The large telecoms footprint of Safaricom on the Kenyan market worries the regulator. The operator, more present than Airtel and Telkom across the national territory, endangers competition. The gendarme of the telecoms market is considering various means to remedy this.
The Kenya Communications Authority (CA) has expressed to Parliament its desire to see it adopt new laws aimed at sharing telecoms infrastructure between the various operators present in the country. Through this enrichment of the legal environment which governs the national telecoms sector, the regulator wants to correct shortcomings which are currently giving rise to some problems.
Facing the Parliament, which questioned the telecoms regulator on Wednesday April 14 on the omnipotence of Safaricom, Francis Wang’ombe Kariuki (photo) the director general of the CA declared that ” the authority is of the opinion that the provisions ab initio in terms of infrastructure in the sector should have been separated from mobile network operators. Regulations should have been developed primarily to ensure that third parties provide the infrastructure. Unfortunately, this was not the case. It is with this reality that we are of the opinion that regulations should be promulgated and applied with regard to the sharing of infrastructure on a commercial basis and in the event of a dispute, the sector regulator can play the role of arbitrator ” .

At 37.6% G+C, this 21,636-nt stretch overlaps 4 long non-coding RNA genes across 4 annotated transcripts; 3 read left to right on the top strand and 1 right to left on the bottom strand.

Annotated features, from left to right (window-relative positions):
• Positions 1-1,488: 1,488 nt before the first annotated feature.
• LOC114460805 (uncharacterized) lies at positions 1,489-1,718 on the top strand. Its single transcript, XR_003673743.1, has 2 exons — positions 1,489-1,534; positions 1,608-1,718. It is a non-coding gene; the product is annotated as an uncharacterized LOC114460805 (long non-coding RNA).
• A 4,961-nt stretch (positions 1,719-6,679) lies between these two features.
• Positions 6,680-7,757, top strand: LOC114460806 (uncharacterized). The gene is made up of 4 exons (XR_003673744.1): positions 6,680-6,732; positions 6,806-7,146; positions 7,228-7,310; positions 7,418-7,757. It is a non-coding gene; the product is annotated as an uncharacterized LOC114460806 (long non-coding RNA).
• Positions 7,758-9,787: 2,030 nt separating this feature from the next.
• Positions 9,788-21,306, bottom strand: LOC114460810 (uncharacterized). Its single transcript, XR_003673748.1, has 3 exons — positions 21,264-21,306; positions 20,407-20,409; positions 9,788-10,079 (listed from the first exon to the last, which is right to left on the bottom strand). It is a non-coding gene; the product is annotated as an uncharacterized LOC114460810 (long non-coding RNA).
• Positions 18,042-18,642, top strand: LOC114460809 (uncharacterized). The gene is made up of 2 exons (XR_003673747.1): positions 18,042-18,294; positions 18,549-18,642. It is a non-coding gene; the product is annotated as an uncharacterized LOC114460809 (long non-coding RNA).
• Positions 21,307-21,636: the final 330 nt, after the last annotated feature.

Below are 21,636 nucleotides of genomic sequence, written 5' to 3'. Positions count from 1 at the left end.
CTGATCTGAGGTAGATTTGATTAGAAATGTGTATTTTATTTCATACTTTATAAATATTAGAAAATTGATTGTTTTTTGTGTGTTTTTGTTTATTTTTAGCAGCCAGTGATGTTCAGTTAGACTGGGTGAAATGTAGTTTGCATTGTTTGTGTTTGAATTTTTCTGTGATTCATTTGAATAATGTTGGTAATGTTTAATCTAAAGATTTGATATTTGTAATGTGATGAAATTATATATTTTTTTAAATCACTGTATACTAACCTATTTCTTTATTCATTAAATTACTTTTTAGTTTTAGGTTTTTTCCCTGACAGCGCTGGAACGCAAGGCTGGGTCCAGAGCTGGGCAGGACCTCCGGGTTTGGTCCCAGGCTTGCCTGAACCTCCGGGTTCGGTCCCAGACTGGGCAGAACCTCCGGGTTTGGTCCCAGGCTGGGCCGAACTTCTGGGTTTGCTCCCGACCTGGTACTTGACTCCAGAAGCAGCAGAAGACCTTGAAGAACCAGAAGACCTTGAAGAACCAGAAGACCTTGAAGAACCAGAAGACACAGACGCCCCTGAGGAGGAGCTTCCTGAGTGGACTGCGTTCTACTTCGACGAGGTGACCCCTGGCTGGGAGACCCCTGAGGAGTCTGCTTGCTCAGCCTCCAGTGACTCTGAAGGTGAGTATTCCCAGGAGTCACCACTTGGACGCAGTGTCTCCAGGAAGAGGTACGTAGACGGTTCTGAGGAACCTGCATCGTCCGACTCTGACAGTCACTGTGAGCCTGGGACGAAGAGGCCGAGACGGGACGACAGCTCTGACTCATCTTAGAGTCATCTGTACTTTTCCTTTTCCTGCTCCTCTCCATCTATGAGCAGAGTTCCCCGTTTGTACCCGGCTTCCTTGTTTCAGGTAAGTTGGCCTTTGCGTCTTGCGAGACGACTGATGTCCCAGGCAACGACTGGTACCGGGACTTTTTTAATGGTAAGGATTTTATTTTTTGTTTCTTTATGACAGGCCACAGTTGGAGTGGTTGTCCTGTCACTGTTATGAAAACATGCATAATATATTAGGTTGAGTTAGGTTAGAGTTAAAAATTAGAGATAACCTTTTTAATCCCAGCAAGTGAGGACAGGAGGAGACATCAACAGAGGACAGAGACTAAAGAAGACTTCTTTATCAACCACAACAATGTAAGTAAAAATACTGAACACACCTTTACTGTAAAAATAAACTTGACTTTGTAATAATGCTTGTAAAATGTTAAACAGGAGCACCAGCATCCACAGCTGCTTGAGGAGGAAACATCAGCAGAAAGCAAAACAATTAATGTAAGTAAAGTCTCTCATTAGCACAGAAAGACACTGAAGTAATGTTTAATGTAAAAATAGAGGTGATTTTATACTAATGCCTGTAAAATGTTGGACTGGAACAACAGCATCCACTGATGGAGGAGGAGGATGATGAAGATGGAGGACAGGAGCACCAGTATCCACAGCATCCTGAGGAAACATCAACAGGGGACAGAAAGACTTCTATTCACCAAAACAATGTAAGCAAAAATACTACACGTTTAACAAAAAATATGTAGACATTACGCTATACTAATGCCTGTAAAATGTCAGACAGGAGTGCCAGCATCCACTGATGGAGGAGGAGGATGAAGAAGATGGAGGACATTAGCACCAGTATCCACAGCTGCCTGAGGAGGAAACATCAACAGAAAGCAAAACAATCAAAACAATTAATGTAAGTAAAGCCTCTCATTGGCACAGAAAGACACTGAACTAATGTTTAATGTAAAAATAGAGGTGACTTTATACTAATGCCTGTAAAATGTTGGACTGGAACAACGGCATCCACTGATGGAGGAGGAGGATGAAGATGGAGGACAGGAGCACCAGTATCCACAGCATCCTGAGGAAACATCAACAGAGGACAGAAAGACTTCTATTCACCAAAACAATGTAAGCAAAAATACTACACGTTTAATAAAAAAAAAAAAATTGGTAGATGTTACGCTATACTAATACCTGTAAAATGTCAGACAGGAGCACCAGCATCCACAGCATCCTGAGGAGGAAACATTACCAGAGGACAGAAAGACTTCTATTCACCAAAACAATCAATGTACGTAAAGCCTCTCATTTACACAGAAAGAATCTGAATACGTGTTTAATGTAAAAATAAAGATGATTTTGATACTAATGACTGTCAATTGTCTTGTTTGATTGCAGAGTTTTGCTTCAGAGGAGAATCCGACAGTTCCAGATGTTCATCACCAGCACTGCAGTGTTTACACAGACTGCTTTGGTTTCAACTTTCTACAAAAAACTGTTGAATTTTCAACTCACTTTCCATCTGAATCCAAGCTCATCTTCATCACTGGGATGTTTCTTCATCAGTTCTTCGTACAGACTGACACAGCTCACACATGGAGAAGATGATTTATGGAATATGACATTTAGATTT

Safaricom currently owns the largest mobile and fiber optic network in the country. Thanks to this telecoms footprint, the Kenyan market leader is present in several localities where its competitors are absent and dictates its law. While the need for telecom services is growing – driven by the indispensable nature of the Internet revealed by Covid-19 – the regulator is aware that an absence of competition in a large part of the country will danger to consumers’ freedom of choice.
The sharing of telecom infrastructures, beyond ensuring competition and fairness between telecom operators, will also help to save them money. By avoiding duplicating infrastructure in areas where they can be shared, the telecoms regulator believes that operators will be able to reinvest the money saved in other activities such as the development of value-added products or the extension of the network in areas not covered by the telecoms network.